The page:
With all this, it’s no surprise that so many Art Center grads end up designing the cars that end up in the worlds driveways. ” In the mid Fifties,” Hill recalls, “there was one opportunity, and that was Detroit. Now there are multiple opportunities: the burgeoning industry in Southeast Asia, Latin America, certainly Europe.” Lately, there’s also that perennial bellweather of automotive trends, Southern California, which is now home to satellite design operations established by most all of the world’s leading manufacturers. Significantly, ACCD’s MacMinn was a key advisor when the first of these outposts, Toyota’s Calty Design Research, was set up in 1976.
Model building has always been a must skill for Art Center students, especially Trans Design majors, and facilities have improved tremendously since the Fifties. (I guess so. I have stories.)
Art Center has always benefitted from the dynamic, richly diverse culture of its Southern California location, yet another reason its graduates remain so highly sought after. But in the internet age, when globalization and “voice of the customer” are radically reshaping entire industries, the next generation of designers faces new challenges. Says Hill: “There’s a much more aware and critical audience out there. They’re not going to put up with bad design. They won’t accept things that are hazardous, and they certainly won’t accept things that are not attractive. All you have to do is be in a competitive situation against an attractive product and you’ll see that. [Yet] it’s no more difficult to design something that’s appealing and creatively new than it is to do something that’s humdrum.”
But can such creativity be taught, even at Art Center? “I believe you can darn near train anybody to paint, and render, and draw well,” says Hill. “We have a very good program for doing that. But what if they don’t have anything to say? What we’re trying to do is to get students to put their creativity out in front, to make that known. I think it can be nurtured. I think it can be encouraged. I’m not sure that it can be taught. I’m not sure it can’t. My suspicion is, if it can, it’s very difficult.”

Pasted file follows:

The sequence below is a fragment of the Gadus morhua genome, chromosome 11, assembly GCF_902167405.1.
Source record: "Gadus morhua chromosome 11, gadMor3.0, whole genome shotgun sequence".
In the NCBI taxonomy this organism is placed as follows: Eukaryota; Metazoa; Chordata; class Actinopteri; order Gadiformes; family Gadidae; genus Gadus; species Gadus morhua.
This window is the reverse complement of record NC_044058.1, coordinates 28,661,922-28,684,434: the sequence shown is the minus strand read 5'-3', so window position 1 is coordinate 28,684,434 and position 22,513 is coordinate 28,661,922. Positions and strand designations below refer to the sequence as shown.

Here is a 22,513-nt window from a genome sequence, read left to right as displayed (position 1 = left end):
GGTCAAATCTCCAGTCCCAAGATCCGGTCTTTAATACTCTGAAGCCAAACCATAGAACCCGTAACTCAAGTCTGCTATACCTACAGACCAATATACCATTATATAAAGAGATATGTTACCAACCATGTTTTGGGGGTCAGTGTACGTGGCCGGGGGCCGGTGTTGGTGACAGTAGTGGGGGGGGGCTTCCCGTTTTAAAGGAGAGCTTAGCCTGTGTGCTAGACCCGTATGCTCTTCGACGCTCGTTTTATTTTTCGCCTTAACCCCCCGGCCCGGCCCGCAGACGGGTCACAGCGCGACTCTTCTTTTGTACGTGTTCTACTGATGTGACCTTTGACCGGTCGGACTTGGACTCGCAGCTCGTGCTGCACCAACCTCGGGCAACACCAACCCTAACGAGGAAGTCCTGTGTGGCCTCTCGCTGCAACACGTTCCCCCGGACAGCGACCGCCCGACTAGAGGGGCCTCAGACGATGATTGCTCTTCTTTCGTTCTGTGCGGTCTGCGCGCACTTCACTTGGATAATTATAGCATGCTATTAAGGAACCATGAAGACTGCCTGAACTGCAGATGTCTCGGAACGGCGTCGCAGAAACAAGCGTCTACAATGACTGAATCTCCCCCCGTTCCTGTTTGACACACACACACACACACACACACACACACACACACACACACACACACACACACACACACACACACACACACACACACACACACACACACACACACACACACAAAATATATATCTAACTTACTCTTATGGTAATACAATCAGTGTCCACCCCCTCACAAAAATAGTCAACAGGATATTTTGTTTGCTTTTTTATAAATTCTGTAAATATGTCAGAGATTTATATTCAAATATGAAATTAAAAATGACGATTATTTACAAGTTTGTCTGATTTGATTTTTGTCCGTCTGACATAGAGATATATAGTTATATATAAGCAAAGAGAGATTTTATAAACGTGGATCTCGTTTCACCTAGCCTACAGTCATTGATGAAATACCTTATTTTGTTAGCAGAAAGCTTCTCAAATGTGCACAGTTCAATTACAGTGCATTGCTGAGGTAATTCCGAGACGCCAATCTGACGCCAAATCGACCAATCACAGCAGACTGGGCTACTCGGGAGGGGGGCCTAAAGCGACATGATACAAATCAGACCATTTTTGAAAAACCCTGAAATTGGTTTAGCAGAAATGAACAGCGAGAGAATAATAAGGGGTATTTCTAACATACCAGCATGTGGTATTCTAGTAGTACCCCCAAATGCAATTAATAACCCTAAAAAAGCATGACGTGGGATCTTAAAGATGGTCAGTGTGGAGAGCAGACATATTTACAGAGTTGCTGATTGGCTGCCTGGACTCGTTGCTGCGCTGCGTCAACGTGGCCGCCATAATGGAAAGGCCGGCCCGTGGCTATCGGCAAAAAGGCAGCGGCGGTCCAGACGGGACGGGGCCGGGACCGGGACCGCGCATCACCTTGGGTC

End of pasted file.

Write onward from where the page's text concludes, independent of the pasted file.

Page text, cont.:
Gordon Buerhig (center) and his Cord 812 Sportsman convertible pose with Jorgenson and Carroll Shelby’s iconic Cobra Daytona coupe, circa 1970. (There was a student parking lot, but students also parked on the street. I remember seeing some students new silver Rolls Royce Corniche convertible with a red interior, top down, parked all day on the street. Not everybody was struggling to pay the bills.)
Another key quality of the successful design professional virtually rules out the average “car nut” as an Art Center candidate. “You look for [students] who are dissatisfied with the current state of affairs,” says Hill. “Any designer we turn out of here we would hope would be so dissatisfied with the present state of products, whether they be automobiles or sewing machines, that they would want to change that. That’s what we’re looking for—people who believe there are better ways and more attractive ways to do things.”
By nurturing such talent for seven decades, Art Center has arguably done more than any other institution to legitimize the design disciplines, which it does by insuring that graduates have what Bradley calls “the level of superiority and expertise the industry is looking for.” In this respect, imitation has been the sincerest form of tribute. The Center for Creative Studies in Detroit, the Royal College of Art in London, and many universities have long offered programs modeled closely on Art Center’s.